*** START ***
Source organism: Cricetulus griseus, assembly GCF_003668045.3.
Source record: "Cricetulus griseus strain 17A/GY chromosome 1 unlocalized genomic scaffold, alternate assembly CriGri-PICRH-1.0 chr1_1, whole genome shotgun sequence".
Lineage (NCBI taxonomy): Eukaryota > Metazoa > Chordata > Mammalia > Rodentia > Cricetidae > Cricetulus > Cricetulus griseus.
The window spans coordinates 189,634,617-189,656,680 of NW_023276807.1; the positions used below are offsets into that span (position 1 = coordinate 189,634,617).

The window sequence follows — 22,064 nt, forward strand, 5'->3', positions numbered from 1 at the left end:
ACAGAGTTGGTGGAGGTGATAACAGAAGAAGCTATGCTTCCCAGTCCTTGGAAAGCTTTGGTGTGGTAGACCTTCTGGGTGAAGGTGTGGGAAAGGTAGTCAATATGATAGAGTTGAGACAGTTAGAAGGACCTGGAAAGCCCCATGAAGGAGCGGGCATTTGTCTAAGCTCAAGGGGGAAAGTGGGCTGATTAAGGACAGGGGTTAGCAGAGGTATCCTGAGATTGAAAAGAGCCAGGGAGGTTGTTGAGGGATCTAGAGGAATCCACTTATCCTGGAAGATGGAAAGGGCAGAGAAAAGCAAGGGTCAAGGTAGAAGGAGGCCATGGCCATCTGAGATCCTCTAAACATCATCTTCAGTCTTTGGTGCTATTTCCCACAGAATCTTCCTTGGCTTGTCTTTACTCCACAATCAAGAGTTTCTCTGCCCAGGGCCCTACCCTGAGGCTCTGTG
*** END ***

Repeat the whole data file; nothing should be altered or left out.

Source organism: Cricetulus griseus, assembly GCF_003668045.3.
Source record: "Cricetulus griseus strain 17A/GY chromosome 1 unlocalized genomic scaffold, alternate assembly CriGri-PICRH-1.0 chr1_1, whole genome shotgun sequence".
Lineage (NCBI taxonomy): Eukaryota > Metazoa > Chordata > Mammalia > Rodentia > Cricetidae > Cricetulus > Cricetulus griseus.
The window spans coordinates 189,634,617-189,656,680 of NW_023276807.1; the positions used below are offsets into that span (position 1 = coordinate 189,634,617).

The window sequence follows — 22,064 nt, forward strand, 5'->3', positions numbered from 1 at the left end:
ACAGAGTTGGTGGAGGTGATAACAGAAGAAGCTATGCTTCCCAGTCCTTGGAAAGCTTTGGTGTGGTAGACCTTCTGGGTGAAGGTGTGGGAAAGGTAGTCAATATGATAGAGTTGAGACAGTTAGAAGGACCTGGAAAGCCCCATGAAGGAGCGGGCATTTGTCTAAGCTCAAGGGGGAAAGTGGGCTGATTAAGGACAGGGGTTAGCAGAGGTATCCTGAGATTGAAAAGAGCCAGGGAGGTTGTTGAGGGATCTAGAGGAATCCACTTATCCTGGAAGATGGAAAGGGCAGAGAAAAGCAAGGGTCAAGGTAGAAGGAGGCCATGGCCATCTGAGATCCTCTAAACATCATCTTCAGTCTTTGGTGCTATTTCCCACAGAATCTTCCTTGGCTTGTCTTTACTCCACAATCAAGAGTTTCTCTGCCCAGGGCCCTACCCTGAGGCTCTGTG